I agree that this IS a problem, especially in affluent areas where most homes sell for well over $500k, and it is especially an issue when "ordinary" middle-income families cannot afford to live near where they work. As has been discussed in other forums, many (possibly most) investors usually can outbid the average middle-income couple who just want a home in which to raise their family.
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Old 03-24-2024, 04:32 AM
 
Location: Florida & Arizona
5,977 posts, read 7,367,852 times
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There is really no way you can guard against this for the most part. Sure, you would know if it’s an investor when they’re willing to put down cash on a $500k house, in some instances. In others, like a property I sold about four years ago, the buyer was an individual with a VA loan who gushed about how much they loved the place and couldn’t wait to move in.

They never did. Someone else lives there, maybe it’s another family member, maybe it’s rented, who knows, but the owner does not live in the house, that I know. We would have no way of understanding this was the outcome of the sale.

We knew the people who owned the house next door. They got relocated by an employer when the market was lousy ten years ago. First day they got three offers, the highest and best was a cash offer from an institutional investor. They took it, and now the property is being managed by Invitation Homes as a rental, and poorly, at that. It’s an eyesore.

RM
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Old 03-24-2024, 06:00 AM
 
Location: On the Chesapeake
45,337 posts, read 60,512,994 times
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Quote:
Originally Posted by MortonR View Post
I think the owners of the STR across the street got busted when I called the city and was asking why we hadn't gotten notification for the 24/7 property contact. The city said they didn't have a record of the place being an STR............

This is important, people have to pay attention. Most jurisdiction have no way of knowing what's going on in the residential areas. Many don't have a rental license and inspection program and Code Enforcement is reactive.

We enacted the VRBO regs when it became apparent that many of our rentals (we have a license and inspection program and are small enough to have things be noticed) appeared to have a lot of turnover.

All it takes is perusing a couple of the vacation rental sites to track it down.

There was some hesitation to doing anything because, well because "a man can do what he wants with his house" and it was "anti-business". Those objections went away when I showed how much revenue was being lost by not collecting the 4.5% lodging tax (it was between 3 and 4 cents of our tax rate).

And that's the whole idea of having tourists, getting the burden of public cost off the property owners and property taxes and place some of it on tourists, whether it's lodging taxes, entry fees for amenities or a local sales tax (although that one does hit residents).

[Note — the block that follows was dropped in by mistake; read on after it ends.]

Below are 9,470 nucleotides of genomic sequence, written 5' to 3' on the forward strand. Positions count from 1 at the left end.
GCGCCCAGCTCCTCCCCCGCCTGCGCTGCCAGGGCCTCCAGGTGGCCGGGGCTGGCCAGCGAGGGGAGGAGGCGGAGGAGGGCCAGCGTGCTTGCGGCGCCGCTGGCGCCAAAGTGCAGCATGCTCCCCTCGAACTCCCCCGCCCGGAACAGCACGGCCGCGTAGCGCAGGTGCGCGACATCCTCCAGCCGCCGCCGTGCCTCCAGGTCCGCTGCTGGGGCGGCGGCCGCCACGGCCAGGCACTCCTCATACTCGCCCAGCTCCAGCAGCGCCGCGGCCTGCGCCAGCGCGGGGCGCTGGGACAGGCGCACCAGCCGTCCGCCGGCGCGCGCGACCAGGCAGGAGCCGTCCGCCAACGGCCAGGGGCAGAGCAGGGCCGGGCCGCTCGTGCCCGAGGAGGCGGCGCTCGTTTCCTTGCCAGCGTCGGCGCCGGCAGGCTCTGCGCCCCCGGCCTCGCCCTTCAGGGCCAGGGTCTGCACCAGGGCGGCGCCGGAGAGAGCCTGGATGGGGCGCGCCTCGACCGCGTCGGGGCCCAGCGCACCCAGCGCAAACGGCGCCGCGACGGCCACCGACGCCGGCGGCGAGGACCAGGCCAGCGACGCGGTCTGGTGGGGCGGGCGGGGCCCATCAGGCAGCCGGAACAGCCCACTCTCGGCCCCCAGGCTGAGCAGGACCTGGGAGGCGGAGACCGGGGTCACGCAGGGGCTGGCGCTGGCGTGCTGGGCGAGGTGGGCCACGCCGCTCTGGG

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Old 03-24-2024, 06:43 AM
 
Location: NC
9,358 posts, read 14,090,114 times
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One local occasional tourist town came up with a “great?” solution.

STRs would require permitting, and only existing STRs would be allowed as of 2023. No new ones. So a seller of an existing STR will no doubt receive a higher price when selling the home than his neighbors who all lacked such a designation. So an automatic value jump.

The city has a rule that normally the shortest allowed rental period for the rest of owners is 90 days.
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Old 03-24-2024, 08:55 AM
 
Location: Rural Wisconsin
19,798 posts, read 9,341,315 times
Reputation: 38305
Quote:
Originally Posted by MortonR View Post
There is really no way you can guard against this for the most part. Sure, you would know if it’s an investor when they’re willing to put down cash on a $500k house, in some instances. In others, like a property I sold about four years ago, the buyer was an individual with a VA loan who gushed about how much they loved the place and couldn’t wait to move in.

They never did. Someone else lives there, maybe it’s another family member, maybe it’s rented, who knows, but the owner does not live in the house, that I know. We would have no way of understanding this was the outcome of the sale.

We knew the people who owned the house next door. They got relocated by an employer when the market was lousy ten years ago. First day they got three offers, the highest and best was a cash offer from an institutional investor. They took it, and now the property is being managed by Invitation Homes as a rental, and poorly, at that. It’s an eyesore.

RM
Just FYI, many people can pay cash if, for example, an older couple have $500,000 in equity when they sell their home in California and downsize to a retirement home in West Virginia that is listed for $250,000.
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Old 03-28-2024, 06:50 AM
 
Location: Coastal Georgia
50,342 posts, read 63,918,476 times
Reputation: 93271
There was an emergency meeting yesterday morning, which was for the purpose of getting ordinances on the books before GA enacted their Bill. It was determined that the Bill has stalled for the moment, and so the Council decided to take more time.

At any rate, as far as our neighborhood goes. In order to enforce the covenants, we are on our own and must take a violator to court, at our expense. There is something in the covenants about the loser paying court costs.
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Old 03-28-2024, 07:52 AM
 
Location: Ocala, FL
6,471 posts, read 10,335,572 times
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Quote:
Originally Posted by gentlearts View Post
There is something in the covenants about the loser paying court costs.
That is typical. Nothing new or unusual.